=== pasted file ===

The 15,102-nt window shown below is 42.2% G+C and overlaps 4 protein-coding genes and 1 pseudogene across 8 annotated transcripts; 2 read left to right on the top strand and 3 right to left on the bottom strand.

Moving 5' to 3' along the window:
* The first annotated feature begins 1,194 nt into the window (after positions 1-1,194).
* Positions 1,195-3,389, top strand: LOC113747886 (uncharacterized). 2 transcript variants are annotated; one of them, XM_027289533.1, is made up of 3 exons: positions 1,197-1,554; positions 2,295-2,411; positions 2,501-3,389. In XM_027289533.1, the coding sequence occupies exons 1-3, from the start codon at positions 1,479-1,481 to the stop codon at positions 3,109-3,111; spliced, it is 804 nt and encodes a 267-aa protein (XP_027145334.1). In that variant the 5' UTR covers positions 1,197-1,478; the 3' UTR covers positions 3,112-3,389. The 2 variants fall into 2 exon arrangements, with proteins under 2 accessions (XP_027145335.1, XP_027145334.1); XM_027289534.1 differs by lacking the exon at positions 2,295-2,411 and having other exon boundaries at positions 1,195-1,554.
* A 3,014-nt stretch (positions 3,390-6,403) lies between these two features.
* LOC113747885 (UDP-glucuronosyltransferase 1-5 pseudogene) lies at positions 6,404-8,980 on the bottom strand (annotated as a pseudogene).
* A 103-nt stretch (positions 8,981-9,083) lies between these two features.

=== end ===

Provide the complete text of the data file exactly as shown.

The 15,102-nt window shown below is 42.2% G+C and overlaps 4 protein-coding genes and 1 pseudogene across 8 annotated transcripts; 2 read left to right on the top strand and 3 right to left on the bottom strand.

Moving 5' to 3' along the window:
* The first annotated feature begins 1,194 nt into the window (after positions 1-1,194).
* Positions 1,195-3,389, top strand: LOC113747886 (uncharacterized). 2 transcript variants are annotated; one of them, XM_027289533.1, is made up of 3 exons: positions 1,197-1,554; positions 2,295-2,411; positions 2,501-3,389. In XM_027289533.1, the coding sequence occupies exons 1-3, from the start codon at positions 1,479-1,481 to the stop codon at positions 3,109-3,111; spliced, it is 804 nt and encodes a 267-aa protein (XP_027145334.1). In that variant the 5' UTR covers positions 1,197-1,478; the 3' UTR covers positions 3,112-3,389. The 2 variants fall into 2 exon arrangements, with proteins under 2 accessions (XP_027145335.1, XP_027145334.1); XM_027289534.1 differs by lacking the exon at positions 2,295-2,411 and having other exon boundaries at positions 1,195-1,554.
* A 3,014-nt stretch (positions 3,390-6,403) lies between these two features.
* LOC113747885 (UDP-glucuronosyltransferase 1-5 pseudogene) lies at positions 6,404-8,980 on the bottom strand (annotated as a pseudogene).
* A 103-nt stretch (positions 8,981-9,083) lies between these two features.